Esther Lin/MMA Fighting
Demian Maia has taken his submission grappling skills to the welterweight division and he's officially brought the "wow" factor back to the game.
There are a handful of fighters for whom fans rightfully cheer when the pull guard. Demian Maia is one of those guys, and so are Rousimar Palhares and Antonio Rodrigo Nogueira. It's because we know how dangerous they are from this position, where the threat of a submission lingers in the air as a constant threat, despite the seemingly unenviable position of being on their backs against an athlete trained to do damage.
Maia shook up the middleweight division in a memorable five-fight run beginning in October 2007. Submitting five straight opponents, his presence was a disruptive threat to the dominance of striking, reminding people of high dangerous high-level jiu-jitsu is when applied in a fight.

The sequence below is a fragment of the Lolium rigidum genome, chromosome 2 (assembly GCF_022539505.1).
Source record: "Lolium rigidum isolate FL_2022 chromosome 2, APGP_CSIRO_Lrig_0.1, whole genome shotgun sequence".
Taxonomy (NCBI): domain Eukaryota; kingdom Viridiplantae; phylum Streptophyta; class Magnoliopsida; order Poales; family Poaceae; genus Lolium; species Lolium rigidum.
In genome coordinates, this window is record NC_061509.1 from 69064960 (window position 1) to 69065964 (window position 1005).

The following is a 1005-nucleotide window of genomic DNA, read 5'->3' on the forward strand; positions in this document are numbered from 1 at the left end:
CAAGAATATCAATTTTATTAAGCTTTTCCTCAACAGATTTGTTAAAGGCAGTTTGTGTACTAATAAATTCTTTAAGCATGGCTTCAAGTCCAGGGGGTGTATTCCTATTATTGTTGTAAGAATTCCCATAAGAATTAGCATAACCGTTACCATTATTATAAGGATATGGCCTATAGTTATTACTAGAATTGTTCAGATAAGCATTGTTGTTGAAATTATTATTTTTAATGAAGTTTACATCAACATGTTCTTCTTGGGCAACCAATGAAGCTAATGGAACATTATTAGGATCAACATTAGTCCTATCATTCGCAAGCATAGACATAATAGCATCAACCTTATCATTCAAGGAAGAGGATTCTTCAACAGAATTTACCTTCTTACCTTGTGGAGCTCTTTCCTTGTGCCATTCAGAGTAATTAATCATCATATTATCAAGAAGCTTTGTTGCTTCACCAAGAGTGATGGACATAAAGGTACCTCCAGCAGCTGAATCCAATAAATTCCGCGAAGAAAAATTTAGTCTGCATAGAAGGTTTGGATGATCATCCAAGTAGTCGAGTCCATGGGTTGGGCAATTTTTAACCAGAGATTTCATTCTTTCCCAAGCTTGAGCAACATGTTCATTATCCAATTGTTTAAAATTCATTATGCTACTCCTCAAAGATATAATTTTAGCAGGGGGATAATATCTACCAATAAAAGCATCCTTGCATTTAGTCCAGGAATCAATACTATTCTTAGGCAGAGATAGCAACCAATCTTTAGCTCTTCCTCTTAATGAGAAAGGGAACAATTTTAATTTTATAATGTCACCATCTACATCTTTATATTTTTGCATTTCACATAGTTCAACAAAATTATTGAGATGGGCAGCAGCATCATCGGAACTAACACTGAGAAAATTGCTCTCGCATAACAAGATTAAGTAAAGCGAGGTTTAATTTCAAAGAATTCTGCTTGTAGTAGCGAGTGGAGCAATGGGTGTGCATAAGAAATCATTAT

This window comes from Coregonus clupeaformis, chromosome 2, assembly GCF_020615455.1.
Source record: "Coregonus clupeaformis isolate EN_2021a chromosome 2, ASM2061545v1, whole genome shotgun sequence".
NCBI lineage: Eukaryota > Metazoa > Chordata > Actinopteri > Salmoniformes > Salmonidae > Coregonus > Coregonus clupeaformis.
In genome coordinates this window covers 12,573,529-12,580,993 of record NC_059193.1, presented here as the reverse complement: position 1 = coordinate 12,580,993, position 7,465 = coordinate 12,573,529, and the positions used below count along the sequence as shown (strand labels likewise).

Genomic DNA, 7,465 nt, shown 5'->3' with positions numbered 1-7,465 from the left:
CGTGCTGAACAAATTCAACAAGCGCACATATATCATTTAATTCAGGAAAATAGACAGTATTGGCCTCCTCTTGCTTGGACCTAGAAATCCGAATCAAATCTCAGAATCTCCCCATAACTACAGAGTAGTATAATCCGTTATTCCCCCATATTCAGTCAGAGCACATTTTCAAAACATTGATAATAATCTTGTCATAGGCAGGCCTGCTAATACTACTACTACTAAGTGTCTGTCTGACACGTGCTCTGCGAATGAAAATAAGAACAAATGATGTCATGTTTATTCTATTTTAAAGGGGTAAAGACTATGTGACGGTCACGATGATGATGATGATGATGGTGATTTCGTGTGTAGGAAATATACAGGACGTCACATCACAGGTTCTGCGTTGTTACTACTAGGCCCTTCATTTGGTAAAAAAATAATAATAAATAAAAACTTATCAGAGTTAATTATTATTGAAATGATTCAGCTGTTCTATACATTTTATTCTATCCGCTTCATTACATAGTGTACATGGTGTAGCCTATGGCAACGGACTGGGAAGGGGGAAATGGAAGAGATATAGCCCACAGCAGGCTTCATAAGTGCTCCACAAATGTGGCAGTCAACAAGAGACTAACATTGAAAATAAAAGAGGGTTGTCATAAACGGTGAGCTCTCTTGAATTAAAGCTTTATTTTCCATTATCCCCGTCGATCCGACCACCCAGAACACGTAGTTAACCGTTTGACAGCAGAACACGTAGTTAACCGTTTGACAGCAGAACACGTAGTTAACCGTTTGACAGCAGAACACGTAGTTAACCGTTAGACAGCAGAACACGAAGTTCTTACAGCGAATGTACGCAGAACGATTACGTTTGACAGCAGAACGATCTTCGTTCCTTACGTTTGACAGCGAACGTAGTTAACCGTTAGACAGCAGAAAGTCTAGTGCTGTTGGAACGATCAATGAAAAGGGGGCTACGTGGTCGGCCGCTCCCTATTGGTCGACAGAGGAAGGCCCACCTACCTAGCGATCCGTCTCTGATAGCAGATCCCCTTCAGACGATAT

Now that he's dropped to 170, Maia appears as formidable as ever. With improved standup, he's more functional on the feet. And with his blitz of Rick Story last night, the tension in the air whenever a Maia bout sees a clinch or takedown was obvious. It's a stylistic departure from two guys trading leather hoping for a highlight-reel knockout, and Maia's ability to create excitement merely by grabbing hold of an opponent is a hat tip toward the cerebral approach upon which jiu-jitsu was founded - to submit the other guy, often a bigger one, without having to maul or hurt him. It's a meditation on technique in a sport where viciousness often gets the bigger headline.
Maia at 170 is pretty exciting. He'll be fun to watch as his career at welter develops, and it's nice to see fans share the excitement in a way that's a rare and inspiring one - cheering whenever the bout hits the floor.
Jason Probst can be reached at twitter.com/jasonprobst